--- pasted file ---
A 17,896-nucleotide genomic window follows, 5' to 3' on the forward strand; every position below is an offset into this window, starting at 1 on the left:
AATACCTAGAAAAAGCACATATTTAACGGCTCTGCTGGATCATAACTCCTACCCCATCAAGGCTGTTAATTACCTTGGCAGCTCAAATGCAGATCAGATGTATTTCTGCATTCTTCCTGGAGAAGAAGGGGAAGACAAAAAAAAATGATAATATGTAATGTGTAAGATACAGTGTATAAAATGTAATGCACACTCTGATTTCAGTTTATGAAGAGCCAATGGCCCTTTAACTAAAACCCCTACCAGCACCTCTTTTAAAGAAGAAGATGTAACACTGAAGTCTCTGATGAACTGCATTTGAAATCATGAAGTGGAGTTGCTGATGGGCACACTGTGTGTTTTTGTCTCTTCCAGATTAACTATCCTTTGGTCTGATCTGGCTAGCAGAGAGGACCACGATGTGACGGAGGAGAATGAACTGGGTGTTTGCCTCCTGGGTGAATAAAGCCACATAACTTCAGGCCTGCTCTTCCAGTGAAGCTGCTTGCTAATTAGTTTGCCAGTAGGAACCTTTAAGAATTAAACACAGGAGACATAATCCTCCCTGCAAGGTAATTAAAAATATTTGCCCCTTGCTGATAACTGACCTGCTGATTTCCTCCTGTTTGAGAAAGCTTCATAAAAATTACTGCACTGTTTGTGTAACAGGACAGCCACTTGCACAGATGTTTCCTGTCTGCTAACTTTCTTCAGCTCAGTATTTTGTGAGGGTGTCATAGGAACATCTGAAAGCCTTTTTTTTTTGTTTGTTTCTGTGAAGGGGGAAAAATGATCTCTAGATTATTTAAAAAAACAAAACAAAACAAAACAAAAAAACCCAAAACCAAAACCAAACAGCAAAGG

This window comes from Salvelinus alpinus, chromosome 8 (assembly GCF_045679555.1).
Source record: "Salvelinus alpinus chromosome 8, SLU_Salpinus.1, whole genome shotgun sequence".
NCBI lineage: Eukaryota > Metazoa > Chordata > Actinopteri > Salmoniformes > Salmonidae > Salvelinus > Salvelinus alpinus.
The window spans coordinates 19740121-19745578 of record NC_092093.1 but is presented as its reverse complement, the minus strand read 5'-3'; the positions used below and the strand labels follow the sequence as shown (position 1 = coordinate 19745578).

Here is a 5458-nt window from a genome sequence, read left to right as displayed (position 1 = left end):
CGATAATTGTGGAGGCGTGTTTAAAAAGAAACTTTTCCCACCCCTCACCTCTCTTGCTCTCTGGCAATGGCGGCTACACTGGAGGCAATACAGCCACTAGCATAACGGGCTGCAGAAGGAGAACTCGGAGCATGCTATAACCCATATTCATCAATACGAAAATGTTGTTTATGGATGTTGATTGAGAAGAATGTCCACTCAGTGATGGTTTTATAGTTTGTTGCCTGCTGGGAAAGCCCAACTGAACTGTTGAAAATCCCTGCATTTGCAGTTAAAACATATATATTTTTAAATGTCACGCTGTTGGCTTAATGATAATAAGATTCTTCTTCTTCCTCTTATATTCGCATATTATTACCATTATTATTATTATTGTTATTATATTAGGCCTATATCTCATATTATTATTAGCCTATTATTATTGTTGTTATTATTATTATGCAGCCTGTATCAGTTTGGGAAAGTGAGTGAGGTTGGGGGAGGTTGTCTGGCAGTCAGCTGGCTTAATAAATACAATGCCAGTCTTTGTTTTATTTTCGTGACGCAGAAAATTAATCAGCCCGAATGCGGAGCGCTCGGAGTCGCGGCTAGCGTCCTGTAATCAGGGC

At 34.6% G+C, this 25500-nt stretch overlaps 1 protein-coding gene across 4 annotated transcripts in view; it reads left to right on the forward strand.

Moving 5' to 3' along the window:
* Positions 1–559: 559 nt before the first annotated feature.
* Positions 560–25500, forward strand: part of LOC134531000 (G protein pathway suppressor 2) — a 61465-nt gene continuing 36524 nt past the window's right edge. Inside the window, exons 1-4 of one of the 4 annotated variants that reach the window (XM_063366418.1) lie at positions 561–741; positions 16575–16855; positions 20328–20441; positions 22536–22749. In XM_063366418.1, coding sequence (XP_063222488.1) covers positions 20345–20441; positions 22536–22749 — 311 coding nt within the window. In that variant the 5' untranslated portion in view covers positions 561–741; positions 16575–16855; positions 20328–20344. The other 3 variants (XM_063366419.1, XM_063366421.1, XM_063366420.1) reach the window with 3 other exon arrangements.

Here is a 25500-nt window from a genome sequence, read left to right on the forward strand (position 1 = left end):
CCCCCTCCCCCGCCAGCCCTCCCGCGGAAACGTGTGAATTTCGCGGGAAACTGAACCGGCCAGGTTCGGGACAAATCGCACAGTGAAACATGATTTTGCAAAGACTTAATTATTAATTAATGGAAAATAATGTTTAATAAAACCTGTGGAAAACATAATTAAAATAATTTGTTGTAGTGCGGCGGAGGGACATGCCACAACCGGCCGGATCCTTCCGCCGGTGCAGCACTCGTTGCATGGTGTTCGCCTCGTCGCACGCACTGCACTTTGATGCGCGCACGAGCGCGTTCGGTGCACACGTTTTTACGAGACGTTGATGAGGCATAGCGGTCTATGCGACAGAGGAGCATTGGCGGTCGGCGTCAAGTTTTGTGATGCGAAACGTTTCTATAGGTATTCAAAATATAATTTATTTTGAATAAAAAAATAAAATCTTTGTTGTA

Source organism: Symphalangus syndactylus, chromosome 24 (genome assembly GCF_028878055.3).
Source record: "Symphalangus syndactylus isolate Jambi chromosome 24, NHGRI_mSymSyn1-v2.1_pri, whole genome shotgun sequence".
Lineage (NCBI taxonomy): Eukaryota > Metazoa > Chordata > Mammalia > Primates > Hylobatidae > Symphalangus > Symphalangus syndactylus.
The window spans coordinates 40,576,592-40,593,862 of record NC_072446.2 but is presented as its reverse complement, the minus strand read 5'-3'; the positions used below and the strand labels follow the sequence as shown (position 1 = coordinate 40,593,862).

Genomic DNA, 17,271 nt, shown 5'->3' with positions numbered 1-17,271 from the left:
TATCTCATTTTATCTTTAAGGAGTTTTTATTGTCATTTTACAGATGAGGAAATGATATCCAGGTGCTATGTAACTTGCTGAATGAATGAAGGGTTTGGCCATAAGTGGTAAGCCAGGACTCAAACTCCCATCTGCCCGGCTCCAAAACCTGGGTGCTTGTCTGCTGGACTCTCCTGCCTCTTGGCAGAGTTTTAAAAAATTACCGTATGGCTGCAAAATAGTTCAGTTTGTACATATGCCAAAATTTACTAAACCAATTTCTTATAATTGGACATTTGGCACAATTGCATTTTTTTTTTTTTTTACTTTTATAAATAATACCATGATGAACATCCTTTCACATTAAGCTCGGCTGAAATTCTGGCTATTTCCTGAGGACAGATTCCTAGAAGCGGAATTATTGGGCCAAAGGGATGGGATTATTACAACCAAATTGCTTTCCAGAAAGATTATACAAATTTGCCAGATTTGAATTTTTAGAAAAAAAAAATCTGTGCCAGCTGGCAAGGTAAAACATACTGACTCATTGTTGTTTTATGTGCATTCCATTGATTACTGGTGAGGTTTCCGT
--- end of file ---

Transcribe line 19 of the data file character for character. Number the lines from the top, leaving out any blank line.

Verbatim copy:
Genomic DNA, 17,271 nt, shown 5'->3' with positions numbered 1-17,271 from the left: